Thursday, March 9, 2017

Sago Custard Infused with Nutmeg

Notice the Round "Pearls" of
Starchy Sago in the Custard

Sago Cream

a tea cup of Sago, Boiled to a jelly, in water, add a quart of rich milk, when it boils, put in the yelks of eight eggs well-beaten, sweeten to your taste, and add a little nutmeg.

About Sago
Sago is an almost pure starch that comes from the centers of the stems of many different types of tropical palm trees, especially Metroxylon sago. This palm is found in the tropical lowland forests and freshwater swamps of Southeast Asia and New Guniea. 

Sago is used as a thickener and is very similar to tapioca or arrowroot. Sago was exported to the West beginning in the early 18th century in the form of small pearls or balls (also similar to tapioca). It was very popular in British and American cooking well into the 19th century but has dropped off in popularity since then, presumably for its odd texture.

Sago in American Recipes
In addition to being used as a thickening agent in custards/puddings, sago was widely used in 19th century American recipes in many other types of dishes. Sago was used in many types of soups including just plain sago soup, veal and sago soup, wine soups, and fruit soups, especially cherry soup. It is also an ingredient in jellies such as cranberry and sago jelly. I also found it was used to make bread and as a thickener for potato puree.

Historic American Sago Recipes

1839, Sarah J. Hale, The Good Housekeeper (Boston)

1886, Miss Corson's Practical American Cookery (New York)
1870, Jane C. Croly, Jennie June's American Cookery Book (New York)

1889, Aunt Babette's Cook Book (Ohio)

1893, Favorite Dishes by Carrie Shuman (Chicago)

About the Recipe
This is one of those recipes in this manuscript that really does not yield anything remotely edible when prepared as written. Also, I was confused by the name "cream" because I could not find a contemporary American recipe for a sago cream though there were lots for puddings (custards), so I decided that this recipe was really meant to be a custard (though possibly a very thin one). To make this edible, I found I needed to use whole eggs as well as egg yolks to make it richer, and I needed to bake it to get it to set properly.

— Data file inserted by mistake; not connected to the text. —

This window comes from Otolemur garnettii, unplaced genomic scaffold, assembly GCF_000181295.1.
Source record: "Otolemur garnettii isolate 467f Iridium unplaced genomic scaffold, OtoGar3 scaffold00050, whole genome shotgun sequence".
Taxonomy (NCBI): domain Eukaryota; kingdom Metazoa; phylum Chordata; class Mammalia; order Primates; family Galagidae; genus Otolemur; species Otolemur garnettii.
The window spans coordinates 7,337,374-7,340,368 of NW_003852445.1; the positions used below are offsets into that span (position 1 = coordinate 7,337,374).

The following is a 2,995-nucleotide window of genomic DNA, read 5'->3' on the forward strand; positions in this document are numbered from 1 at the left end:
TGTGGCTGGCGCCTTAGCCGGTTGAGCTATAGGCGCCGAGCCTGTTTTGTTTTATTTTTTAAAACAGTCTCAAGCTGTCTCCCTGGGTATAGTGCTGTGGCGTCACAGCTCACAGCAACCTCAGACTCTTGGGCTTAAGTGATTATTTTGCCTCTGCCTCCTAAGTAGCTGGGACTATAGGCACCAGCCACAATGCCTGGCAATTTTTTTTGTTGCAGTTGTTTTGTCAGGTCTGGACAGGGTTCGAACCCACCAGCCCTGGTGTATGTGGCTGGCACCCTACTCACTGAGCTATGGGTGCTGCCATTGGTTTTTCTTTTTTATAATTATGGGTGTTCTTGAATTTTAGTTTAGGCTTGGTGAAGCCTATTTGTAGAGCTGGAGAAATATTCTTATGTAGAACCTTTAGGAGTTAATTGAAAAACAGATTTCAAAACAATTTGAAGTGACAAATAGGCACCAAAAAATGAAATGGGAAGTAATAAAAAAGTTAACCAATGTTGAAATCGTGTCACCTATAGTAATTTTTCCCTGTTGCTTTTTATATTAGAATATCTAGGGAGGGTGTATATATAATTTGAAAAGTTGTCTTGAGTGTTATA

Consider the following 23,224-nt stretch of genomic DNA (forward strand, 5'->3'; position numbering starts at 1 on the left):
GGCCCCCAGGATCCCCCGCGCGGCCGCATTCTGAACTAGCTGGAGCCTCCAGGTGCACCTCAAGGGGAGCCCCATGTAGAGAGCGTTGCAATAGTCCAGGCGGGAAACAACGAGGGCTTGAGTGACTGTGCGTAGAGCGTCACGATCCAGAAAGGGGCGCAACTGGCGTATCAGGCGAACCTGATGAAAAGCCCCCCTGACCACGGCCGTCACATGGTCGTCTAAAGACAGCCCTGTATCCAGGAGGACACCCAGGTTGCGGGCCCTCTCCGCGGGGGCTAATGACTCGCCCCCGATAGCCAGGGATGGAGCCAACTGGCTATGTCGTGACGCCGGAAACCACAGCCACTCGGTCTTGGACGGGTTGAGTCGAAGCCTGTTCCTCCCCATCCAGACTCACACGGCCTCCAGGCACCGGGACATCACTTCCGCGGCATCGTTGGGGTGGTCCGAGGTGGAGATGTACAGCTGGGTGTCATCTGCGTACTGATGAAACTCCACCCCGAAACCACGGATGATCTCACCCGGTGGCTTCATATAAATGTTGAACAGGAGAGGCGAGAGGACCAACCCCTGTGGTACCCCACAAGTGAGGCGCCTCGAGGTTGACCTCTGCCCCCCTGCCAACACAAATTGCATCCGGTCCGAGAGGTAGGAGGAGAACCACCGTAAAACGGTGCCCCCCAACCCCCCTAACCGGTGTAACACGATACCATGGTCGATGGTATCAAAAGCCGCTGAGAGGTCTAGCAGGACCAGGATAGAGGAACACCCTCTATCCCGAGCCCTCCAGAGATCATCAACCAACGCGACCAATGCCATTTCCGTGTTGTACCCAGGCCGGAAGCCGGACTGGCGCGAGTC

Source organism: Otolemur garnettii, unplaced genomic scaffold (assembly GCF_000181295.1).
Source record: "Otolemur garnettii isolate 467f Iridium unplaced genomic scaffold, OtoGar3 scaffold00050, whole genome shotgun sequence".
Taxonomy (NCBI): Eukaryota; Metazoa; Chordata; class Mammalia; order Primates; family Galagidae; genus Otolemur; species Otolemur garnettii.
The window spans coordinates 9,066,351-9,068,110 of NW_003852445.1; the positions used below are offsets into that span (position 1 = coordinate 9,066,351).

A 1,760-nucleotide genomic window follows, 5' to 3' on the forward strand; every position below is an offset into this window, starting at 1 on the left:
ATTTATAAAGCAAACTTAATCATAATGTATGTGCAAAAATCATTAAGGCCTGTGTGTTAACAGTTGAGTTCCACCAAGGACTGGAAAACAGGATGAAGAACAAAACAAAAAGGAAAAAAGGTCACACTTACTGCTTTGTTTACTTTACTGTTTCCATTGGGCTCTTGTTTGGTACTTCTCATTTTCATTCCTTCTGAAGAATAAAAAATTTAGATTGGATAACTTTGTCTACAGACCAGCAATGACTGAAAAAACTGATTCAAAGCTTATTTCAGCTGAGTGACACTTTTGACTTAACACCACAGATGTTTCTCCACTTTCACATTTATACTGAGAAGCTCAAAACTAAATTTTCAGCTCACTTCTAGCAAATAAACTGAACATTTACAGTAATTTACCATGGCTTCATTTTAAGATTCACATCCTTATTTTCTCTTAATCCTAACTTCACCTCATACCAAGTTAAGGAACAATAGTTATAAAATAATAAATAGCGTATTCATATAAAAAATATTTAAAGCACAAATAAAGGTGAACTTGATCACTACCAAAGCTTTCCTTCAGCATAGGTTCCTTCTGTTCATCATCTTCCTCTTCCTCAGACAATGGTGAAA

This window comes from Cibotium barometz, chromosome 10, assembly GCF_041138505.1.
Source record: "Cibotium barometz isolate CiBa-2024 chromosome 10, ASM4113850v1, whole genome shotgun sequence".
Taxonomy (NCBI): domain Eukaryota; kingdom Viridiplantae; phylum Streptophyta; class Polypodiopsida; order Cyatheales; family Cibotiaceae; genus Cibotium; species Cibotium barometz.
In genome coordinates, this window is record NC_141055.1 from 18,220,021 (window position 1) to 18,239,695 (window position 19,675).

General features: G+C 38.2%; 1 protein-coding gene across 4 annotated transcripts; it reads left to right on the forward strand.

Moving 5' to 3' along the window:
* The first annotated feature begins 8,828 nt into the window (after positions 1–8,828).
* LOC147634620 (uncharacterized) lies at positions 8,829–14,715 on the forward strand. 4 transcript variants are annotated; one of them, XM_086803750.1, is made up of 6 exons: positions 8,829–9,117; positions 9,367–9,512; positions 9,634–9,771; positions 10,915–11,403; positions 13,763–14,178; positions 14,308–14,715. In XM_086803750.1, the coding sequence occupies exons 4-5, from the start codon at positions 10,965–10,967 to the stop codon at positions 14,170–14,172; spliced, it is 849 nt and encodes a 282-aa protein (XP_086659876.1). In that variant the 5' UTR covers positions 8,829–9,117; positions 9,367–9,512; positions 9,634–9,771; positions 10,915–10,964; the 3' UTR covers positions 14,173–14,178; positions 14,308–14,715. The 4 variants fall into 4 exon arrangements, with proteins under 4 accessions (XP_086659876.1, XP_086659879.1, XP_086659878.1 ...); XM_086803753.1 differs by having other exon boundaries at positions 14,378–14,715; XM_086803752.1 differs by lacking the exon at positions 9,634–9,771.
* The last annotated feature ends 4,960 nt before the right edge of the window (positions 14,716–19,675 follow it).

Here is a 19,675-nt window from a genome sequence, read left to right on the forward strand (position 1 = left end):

Modern Recipe Adaptation: Sago Cream

Serves 6


  • 1/2 Cup Sago Pearls
  • 2 Cups Whole Milk
  • 1/4 Cup Granulated Sugar
  • 1/4 Teaspoon Grated Nutmeg
  • 3 Large Eggs

  1. Heat oven to 300º F. Place eight 4-ounce ramekins in a large casserole dish (you will probably need two casserole dishes).
  2. Rinse the sago pearls with cold water and drain. 
  3. Add the sago and the milk to a medium saucepan and bring to a boil, stirring frequently. Cook on medium-low until the sago softens. Remove from the heat.
  4. Add the sugar and nutmeg and whisk until it dissolves. 
  5. Place the eggs in a medium mixing bowl and whisk together. 
  6. Temper the Eggs: Add about 1 cup of the hot mixture in small increments to the eggs in the mixing bowl and whisk together. Then, add the warmed eggs to the milk in the saucepan, whisk together.
  7. Then, add the nutmeg and whisk together. 
  8. Pour the sago custard into the ramekins that are sitting in the casserole dishes.
  9. Pour enough boiling water into the casserole dishes so that it reaches about half-way up the height of the ramekins. Place in the oven and bake for about 20 minutes, or until the custard is set and firm.
  10. Refrigerate for several hours or overnight until completely cold. 

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